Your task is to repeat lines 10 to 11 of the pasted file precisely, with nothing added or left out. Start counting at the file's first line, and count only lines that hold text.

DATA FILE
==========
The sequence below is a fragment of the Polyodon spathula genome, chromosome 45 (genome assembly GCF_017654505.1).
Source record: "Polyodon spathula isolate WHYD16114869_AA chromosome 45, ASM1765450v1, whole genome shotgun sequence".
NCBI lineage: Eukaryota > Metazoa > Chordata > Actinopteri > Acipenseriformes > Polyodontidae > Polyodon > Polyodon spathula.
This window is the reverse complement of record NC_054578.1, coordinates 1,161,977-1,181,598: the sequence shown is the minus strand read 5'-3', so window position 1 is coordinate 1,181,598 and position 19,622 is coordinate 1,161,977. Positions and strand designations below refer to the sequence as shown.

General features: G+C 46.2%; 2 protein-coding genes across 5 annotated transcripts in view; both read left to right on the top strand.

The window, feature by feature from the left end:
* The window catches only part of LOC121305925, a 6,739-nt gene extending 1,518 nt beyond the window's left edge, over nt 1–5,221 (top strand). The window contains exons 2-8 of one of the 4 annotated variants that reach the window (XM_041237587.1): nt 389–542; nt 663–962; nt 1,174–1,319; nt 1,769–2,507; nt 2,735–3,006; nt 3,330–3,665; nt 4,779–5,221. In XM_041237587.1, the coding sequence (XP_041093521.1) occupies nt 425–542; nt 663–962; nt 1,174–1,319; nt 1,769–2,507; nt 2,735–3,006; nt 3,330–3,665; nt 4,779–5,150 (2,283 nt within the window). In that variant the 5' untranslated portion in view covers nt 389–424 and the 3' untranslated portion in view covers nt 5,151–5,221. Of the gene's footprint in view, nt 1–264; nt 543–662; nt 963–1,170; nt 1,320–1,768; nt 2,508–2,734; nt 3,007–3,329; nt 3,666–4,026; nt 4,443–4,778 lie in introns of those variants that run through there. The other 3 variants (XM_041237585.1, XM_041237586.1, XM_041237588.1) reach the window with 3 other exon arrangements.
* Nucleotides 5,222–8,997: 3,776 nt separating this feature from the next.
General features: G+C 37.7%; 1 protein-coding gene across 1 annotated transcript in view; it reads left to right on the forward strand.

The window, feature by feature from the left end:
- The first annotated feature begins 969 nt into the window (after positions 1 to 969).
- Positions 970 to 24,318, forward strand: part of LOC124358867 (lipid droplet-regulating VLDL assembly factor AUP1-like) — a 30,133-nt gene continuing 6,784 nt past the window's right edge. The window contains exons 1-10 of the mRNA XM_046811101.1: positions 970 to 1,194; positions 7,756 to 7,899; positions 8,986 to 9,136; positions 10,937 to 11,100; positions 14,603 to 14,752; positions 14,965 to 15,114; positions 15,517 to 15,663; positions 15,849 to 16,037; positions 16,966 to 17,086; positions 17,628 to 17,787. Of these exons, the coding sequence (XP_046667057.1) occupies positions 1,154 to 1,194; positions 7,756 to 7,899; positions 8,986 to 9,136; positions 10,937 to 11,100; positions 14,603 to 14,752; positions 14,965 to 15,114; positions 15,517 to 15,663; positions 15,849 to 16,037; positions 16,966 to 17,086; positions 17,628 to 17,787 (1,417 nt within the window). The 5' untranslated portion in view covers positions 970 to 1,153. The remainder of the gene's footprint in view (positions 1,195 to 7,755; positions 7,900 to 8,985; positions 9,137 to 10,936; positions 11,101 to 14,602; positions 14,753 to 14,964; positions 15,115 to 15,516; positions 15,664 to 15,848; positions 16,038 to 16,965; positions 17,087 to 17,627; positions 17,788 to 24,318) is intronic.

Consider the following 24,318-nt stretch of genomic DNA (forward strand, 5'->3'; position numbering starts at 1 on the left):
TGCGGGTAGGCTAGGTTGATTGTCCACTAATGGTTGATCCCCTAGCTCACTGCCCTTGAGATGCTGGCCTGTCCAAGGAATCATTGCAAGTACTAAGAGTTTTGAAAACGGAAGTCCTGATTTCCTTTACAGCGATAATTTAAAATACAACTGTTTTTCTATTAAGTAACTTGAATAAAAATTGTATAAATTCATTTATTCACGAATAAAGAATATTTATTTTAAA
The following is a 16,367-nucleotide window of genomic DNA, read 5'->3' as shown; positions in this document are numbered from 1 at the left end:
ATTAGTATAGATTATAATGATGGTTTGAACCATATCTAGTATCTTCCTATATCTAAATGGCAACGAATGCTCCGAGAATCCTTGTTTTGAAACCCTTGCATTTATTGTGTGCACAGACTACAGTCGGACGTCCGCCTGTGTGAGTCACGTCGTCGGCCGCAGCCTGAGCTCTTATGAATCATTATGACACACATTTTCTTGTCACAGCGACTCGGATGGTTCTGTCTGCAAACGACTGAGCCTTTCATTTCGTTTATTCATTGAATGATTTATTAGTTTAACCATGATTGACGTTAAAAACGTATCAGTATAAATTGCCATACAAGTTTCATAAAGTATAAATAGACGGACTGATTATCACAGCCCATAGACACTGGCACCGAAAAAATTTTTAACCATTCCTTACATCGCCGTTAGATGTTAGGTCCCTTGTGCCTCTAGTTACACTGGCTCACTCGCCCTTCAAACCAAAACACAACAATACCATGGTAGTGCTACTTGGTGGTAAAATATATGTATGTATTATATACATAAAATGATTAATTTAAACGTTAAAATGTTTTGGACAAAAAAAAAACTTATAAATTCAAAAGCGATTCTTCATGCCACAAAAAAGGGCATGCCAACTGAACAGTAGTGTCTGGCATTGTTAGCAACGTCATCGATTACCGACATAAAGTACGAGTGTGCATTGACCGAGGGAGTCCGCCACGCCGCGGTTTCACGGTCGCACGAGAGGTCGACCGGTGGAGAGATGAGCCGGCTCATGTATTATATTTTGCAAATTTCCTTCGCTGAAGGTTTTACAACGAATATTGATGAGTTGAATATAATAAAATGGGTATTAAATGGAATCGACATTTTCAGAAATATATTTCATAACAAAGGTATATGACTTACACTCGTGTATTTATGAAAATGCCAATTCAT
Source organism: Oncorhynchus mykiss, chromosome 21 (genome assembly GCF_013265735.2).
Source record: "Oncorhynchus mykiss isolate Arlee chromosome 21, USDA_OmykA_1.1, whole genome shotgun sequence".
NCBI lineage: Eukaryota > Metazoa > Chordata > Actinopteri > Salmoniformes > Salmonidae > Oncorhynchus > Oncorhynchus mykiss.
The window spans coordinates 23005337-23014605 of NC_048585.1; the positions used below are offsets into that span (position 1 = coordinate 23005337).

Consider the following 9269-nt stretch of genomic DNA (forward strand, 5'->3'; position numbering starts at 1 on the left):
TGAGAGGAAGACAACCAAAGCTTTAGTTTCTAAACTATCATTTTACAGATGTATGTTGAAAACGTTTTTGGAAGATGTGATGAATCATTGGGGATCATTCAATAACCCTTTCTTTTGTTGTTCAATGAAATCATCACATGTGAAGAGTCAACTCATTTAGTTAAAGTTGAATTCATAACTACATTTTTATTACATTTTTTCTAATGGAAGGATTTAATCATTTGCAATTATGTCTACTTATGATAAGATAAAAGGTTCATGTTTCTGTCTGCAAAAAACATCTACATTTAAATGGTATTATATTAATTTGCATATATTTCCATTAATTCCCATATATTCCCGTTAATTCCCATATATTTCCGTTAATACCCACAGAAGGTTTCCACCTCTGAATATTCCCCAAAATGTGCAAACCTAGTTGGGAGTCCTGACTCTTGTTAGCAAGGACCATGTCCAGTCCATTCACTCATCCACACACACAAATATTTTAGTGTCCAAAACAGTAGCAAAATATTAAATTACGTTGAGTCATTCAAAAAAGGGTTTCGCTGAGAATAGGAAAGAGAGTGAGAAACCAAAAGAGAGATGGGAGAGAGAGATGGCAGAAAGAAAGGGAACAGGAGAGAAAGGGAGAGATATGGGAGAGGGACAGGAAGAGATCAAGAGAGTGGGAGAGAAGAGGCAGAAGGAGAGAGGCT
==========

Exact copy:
The window, feature by feature from the left end:
- The first annotated feature begins 969 nt into the window (after positions 1 to 969).